For Right to Life
Wednesday, August 13, 2008
Sixteen year-old victim courageously refused heavy family, social pressure for abortion
When sixteen year-old Elizabeth Cameron found she was pregnant after being brutally gang raped, "practically everyone" in her life said she had every moral and legal right to kill her daughter by abortion. But Elizabeth defied the world's wisdom and says, now that her daughter Phoebe is a toddler, that she could not imagine life without her.
"Every time I look at Phoebe, I know I made the right decision. I never wanted to end my baby's life just because of how she came to be," she told the Daily Mail this weekend.
In the Mail's extensive human interest piece on Saturday, Cameron, now 19, talks about her hopes to marry and her plans to attend university. So great was the pressure on Elizabeth, a regular churchgoer, to have an abortion, the Mail's Angela Carless wrote, "That Phoebe exists at all almost defies belief." Only Elizabeth's mother, Sarah, suggested the alternative to abortion.
"Everyone, save for mum, thought I should have an abortion," she said. "My dad even made an appointment at the clinic, and they showed me the little blob on the scan, I presume, to convince me that it was just a mass of cells and the whole thing would be over quickly."
Elizabeth confided that none of her friends at school could understand why "anyone my age would want to have a baby rather than an abortion." She said that the few she told of the rape were "even more horrified" that she would refuse an abortion.
"But," she said, "I did. And I don't regret it for a moment."
Elizabeth's mom Sarah, 53, said of Phoebe, "Having her in my life is such a joy. From the first time I held her in my arms, I have had this fierce bond with her, a connection which started even before she was born. She looks like me when I was her age, and I feel strongly that she was meant to be a part of our family."
In Britain there are few meaningful legal restrictions on abortion and the possibility of a conception during a rape is commonly offered as one of the strongest justifications for legal abortion. Elizabeth told the Daily Mail that even though she had "strong views" on the wrongness of abortion, she might have once have shared this opinion about the justifiability of abortion in cases of rape; but her mind was abruptly changed, she said, when she was shown the "mass of cells" on a scan at an abortion facility that was her child.
Elizabeth said that despite the disapproval of most of her family and the open scorn of people in her village and church, it was "surprisingly easy" to love Phoebe as she was growing in the womb. "While it was terrifying, knowing that I was going to be a mum made me look forward and focus on something else. I suppose I have tried to look beyond what happened, to the life that was created."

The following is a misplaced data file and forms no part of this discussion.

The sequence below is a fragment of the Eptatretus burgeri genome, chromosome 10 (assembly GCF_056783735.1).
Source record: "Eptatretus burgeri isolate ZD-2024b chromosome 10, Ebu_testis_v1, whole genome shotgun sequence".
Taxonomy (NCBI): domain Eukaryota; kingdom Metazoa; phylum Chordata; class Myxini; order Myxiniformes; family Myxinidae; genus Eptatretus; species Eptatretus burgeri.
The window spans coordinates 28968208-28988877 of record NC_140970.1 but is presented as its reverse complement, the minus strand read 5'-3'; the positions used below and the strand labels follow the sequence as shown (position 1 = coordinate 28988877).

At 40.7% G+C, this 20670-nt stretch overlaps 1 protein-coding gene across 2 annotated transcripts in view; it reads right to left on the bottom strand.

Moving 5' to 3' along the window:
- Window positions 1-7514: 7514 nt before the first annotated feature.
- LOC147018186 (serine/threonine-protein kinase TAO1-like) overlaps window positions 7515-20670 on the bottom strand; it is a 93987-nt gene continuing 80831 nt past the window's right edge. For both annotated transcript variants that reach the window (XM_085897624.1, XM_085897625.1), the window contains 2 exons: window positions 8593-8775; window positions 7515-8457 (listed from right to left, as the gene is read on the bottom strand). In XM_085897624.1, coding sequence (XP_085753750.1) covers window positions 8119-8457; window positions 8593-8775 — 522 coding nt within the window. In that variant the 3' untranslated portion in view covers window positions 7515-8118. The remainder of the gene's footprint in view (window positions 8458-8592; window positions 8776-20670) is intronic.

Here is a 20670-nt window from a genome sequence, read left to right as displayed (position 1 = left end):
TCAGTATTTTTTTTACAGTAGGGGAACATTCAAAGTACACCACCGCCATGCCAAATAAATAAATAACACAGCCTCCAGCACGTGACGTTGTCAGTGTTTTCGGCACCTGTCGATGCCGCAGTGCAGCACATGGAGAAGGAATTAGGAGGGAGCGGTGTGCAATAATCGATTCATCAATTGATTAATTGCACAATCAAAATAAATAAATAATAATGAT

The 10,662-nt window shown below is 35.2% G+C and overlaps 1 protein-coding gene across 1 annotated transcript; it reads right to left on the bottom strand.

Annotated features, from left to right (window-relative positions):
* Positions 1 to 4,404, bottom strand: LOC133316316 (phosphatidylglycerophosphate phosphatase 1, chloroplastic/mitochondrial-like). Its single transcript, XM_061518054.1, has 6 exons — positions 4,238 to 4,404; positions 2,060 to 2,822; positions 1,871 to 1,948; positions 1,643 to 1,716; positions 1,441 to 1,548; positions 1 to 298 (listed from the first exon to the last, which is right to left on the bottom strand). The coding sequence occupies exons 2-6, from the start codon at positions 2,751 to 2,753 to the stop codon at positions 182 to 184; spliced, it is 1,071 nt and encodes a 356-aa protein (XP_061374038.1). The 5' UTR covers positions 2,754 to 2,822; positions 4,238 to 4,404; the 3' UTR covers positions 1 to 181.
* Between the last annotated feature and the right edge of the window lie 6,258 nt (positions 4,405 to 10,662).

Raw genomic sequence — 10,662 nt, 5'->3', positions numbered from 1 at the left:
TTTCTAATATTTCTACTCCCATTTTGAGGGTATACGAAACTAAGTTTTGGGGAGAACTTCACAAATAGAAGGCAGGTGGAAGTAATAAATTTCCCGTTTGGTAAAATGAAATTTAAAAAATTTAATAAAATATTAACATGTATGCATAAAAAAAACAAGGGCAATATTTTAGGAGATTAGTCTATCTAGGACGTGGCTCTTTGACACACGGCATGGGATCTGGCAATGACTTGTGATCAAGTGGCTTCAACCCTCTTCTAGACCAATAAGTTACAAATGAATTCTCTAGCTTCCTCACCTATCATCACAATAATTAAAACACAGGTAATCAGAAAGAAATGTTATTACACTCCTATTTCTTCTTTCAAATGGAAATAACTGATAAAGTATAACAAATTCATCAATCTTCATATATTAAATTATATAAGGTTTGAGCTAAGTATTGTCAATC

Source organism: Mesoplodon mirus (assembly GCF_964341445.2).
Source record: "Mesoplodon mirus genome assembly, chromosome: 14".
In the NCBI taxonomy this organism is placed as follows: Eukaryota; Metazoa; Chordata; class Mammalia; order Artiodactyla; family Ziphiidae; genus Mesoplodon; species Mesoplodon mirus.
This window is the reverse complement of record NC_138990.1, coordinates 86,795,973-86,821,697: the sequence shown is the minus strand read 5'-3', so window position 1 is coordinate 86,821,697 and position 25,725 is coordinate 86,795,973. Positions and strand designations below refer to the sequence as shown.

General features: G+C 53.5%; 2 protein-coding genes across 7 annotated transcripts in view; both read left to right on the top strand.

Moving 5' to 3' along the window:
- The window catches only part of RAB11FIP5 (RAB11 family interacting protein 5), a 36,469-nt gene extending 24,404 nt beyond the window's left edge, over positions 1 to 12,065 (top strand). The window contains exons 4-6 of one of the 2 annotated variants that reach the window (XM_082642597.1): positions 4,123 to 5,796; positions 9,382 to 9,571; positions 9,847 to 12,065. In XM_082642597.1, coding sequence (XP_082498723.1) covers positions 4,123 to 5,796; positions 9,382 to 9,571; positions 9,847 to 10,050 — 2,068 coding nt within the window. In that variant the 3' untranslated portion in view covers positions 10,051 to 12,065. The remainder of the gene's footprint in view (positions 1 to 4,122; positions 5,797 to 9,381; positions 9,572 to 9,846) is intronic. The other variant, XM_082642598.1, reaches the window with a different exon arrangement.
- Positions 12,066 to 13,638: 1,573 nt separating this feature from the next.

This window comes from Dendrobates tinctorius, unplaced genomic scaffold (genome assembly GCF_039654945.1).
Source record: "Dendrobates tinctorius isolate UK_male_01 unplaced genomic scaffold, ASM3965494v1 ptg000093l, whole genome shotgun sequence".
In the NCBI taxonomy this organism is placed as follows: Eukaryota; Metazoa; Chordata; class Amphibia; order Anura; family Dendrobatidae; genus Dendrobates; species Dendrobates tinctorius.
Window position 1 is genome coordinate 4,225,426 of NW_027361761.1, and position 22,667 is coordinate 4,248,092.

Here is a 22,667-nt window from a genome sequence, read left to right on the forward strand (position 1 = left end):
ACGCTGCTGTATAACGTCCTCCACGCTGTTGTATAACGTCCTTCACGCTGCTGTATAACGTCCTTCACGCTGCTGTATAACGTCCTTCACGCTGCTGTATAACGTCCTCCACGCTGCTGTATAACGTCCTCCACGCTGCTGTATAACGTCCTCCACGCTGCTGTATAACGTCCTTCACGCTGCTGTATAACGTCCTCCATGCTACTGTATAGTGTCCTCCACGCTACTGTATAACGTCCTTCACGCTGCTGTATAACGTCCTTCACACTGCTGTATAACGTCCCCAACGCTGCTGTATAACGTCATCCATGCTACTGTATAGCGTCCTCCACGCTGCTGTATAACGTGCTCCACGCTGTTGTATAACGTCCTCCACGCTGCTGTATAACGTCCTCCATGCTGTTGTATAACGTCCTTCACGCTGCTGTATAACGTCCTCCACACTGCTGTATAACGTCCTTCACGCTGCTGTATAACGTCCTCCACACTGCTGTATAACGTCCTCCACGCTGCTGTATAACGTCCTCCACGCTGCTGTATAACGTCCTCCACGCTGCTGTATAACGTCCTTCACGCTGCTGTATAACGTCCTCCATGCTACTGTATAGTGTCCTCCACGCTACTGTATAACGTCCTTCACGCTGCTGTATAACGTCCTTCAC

Most countries, even some who have otherwise strong legal protections for unborn children, allow abortion for pregnancies due to rape. Some even in the pro-life movement report feeling at a loss as to how to react to the emotionally charged insistence on legal abortion in cases of rape. But American pro-life apologetics trainer and lecturer Scott Klusendorf says the appeal to the "hard case of rape" is a dishonest tactic used by the abortion lobby to undermine the comprehensiveness of the pro-life position.
Klusendorf, the author of "Pro-Life 101: a Step by Step Guide to Making Your Case Persuasively" writes, "How should a civil society treat innocent human beings that remind us of a painful event? May we kill them so that we can feel better? Put differently, can you think of any other case where, having been victimized yourself, you can justly turn around and victimize another completely innocent person?"
As part of his training seminar for aspiring pro-life apologists, Klusendorf reminds that, simply put, two wrongs do not make a right. "If the unborn is a human being, she should not be killed to benefit her mother. Hardship does not justify homicide. Hence, we are back to the one question that trumps all others in the abortion debate: What is the unborn?"
Rebecca Kiessling, a Michigan woman who was conceived in a rape and who has taken up pro-life advocacy, wrote that as soon as she realised the relevance of abortion to her life, she "heard" the echoes of people who support the so-called "rape exception" as though they were judging her very existence.
"It was as if I could hear the echoes of all those people who, with the most sympathetic of tones, would say, 'Well, except in cases of rape. . . ,' or who would rather fervently exclaim in disgust: 'Especially is cases of rape!!!' All these people are out there who don't even know me, but are standing in judgment of my life, so quick to dismiss it just because of how I was conceived. I felt like I was now going to have to justify my own existence."
Contact: Hilary White
Source URL: http://www.lifesitenews.com
The IFRL is the largest grassroots pro-life organization in Illinois. A non-profit organization, that serves as the state coordinating body for local pro-life chapters representing thousands of Illinois citizens working to restore respect for all human life in our society. The IFRL is composed of people of different political persuasions, various faiths and diverse economic, social and ethnic backgrounds. Since 1973 the Illinois Federation for Right to Life has been working to end abortion and restore legal protection to those members of the human family who are threatened by abortion, infanticide and euthanasia. Diverse though we are, we hold one common belief - that every human being has an inalienable right to life that is precious and must be protected. IFRL is dedicated to restoring the right to life to the unborn, and protection for the disabled and the elderly. Click here to learn more about the IFRL.